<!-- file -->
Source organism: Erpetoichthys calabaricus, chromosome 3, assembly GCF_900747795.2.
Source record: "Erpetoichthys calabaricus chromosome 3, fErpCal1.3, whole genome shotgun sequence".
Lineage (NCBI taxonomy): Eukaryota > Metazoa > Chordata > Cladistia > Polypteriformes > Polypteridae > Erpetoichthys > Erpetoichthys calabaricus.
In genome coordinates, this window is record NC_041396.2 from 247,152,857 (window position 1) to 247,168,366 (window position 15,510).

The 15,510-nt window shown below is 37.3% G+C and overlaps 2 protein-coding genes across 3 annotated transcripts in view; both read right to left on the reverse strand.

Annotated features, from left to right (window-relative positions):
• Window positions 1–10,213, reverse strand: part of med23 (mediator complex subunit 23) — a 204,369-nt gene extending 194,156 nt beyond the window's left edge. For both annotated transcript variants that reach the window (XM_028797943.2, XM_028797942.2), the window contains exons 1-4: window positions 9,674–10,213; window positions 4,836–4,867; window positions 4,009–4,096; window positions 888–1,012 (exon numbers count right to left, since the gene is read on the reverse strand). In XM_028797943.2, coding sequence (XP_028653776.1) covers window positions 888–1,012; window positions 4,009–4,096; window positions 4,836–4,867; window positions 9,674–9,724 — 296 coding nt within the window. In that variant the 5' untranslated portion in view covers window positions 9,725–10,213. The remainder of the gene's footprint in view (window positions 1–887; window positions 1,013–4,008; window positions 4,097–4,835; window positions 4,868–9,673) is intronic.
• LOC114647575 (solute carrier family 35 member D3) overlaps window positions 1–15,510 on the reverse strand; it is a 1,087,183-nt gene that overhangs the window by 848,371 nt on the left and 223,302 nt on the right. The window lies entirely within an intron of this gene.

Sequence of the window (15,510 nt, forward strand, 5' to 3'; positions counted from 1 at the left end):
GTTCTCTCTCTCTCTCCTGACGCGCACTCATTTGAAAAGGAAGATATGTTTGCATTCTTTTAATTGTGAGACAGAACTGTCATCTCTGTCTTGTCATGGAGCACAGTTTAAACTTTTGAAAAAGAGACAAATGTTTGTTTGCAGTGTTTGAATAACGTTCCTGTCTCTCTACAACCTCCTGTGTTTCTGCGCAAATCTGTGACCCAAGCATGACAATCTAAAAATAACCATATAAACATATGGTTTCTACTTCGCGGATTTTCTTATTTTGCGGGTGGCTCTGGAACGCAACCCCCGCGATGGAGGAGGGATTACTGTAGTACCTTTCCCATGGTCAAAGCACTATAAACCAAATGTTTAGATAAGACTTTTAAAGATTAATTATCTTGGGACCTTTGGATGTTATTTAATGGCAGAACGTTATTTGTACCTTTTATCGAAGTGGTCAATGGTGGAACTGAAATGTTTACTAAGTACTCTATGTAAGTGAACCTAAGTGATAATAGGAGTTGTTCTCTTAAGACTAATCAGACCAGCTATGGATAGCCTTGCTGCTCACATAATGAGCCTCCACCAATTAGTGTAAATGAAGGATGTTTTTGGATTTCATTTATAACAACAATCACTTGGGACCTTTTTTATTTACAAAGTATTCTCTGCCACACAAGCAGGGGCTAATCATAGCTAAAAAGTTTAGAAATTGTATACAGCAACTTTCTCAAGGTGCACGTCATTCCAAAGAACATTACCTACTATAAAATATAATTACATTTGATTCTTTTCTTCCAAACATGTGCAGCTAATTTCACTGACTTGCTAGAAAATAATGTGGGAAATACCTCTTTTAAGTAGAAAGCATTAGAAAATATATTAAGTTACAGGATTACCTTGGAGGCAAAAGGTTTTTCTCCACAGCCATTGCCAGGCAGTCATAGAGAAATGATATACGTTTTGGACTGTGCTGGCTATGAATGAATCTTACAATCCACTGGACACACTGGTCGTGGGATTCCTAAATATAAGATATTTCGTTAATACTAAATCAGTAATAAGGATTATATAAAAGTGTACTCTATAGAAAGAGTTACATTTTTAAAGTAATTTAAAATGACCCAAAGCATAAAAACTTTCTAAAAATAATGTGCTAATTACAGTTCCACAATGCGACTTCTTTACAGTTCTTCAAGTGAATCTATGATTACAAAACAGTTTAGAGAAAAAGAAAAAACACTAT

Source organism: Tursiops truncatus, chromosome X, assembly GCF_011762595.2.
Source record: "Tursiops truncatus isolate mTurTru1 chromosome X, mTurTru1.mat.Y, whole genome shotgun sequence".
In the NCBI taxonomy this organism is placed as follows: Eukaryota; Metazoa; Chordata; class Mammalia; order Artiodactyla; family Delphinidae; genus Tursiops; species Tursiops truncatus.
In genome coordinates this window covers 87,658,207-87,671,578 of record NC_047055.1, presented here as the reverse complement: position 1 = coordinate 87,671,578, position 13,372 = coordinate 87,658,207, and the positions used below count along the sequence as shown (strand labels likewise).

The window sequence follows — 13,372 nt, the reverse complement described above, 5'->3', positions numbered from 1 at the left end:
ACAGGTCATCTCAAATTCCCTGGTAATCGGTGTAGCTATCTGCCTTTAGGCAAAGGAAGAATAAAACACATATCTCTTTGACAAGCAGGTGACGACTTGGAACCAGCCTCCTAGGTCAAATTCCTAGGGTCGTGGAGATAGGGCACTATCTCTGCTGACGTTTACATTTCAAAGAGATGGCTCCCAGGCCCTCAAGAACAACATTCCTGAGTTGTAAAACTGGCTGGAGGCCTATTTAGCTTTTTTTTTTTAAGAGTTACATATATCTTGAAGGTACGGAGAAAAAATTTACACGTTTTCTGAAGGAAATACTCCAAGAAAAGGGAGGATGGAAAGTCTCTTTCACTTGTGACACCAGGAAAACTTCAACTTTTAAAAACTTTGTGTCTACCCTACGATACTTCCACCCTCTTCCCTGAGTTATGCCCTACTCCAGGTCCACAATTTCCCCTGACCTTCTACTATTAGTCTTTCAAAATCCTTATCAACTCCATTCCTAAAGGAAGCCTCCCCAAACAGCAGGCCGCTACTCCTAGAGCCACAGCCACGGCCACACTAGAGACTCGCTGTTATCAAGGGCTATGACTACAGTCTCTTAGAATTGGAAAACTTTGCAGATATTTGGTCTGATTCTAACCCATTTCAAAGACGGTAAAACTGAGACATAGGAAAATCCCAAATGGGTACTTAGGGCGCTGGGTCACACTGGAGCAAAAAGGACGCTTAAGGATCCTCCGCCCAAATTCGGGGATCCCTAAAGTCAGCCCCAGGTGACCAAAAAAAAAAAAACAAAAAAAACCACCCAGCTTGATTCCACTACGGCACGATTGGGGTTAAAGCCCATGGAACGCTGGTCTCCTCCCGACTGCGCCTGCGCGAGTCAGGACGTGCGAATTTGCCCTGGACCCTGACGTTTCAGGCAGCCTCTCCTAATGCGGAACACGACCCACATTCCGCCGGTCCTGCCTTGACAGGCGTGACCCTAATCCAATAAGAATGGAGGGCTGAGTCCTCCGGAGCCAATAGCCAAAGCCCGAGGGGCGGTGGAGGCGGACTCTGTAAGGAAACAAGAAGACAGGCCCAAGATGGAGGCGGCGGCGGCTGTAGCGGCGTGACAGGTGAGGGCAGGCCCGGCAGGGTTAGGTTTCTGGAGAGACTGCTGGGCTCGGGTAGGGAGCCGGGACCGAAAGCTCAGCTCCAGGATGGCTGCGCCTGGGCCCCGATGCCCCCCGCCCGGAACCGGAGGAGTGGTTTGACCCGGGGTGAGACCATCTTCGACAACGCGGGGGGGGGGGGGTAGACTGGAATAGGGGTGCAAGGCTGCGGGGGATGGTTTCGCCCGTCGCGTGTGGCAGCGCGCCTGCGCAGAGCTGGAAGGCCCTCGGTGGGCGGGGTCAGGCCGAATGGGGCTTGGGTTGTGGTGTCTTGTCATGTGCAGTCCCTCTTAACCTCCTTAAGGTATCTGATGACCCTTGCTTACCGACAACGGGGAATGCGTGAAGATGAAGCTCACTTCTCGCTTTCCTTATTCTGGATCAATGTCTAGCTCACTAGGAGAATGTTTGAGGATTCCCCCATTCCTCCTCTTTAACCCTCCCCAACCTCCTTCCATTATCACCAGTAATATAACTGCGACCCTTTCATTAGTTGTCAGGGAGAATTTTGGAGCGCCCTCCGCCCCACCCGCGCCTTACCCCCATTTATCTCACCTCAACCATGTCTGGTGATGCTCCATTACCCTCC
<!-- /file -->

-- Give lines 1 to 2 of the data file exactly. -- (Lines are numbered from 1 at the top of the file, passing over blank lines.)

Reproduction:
Source organism: Erpetoichthys calabaricus, chromosome 3, assembly GCF_900747795.2.
Source record: "Erpetoichthys calabaricus chromosome 3, fErpCal1.3, whole genome shotgun sequence".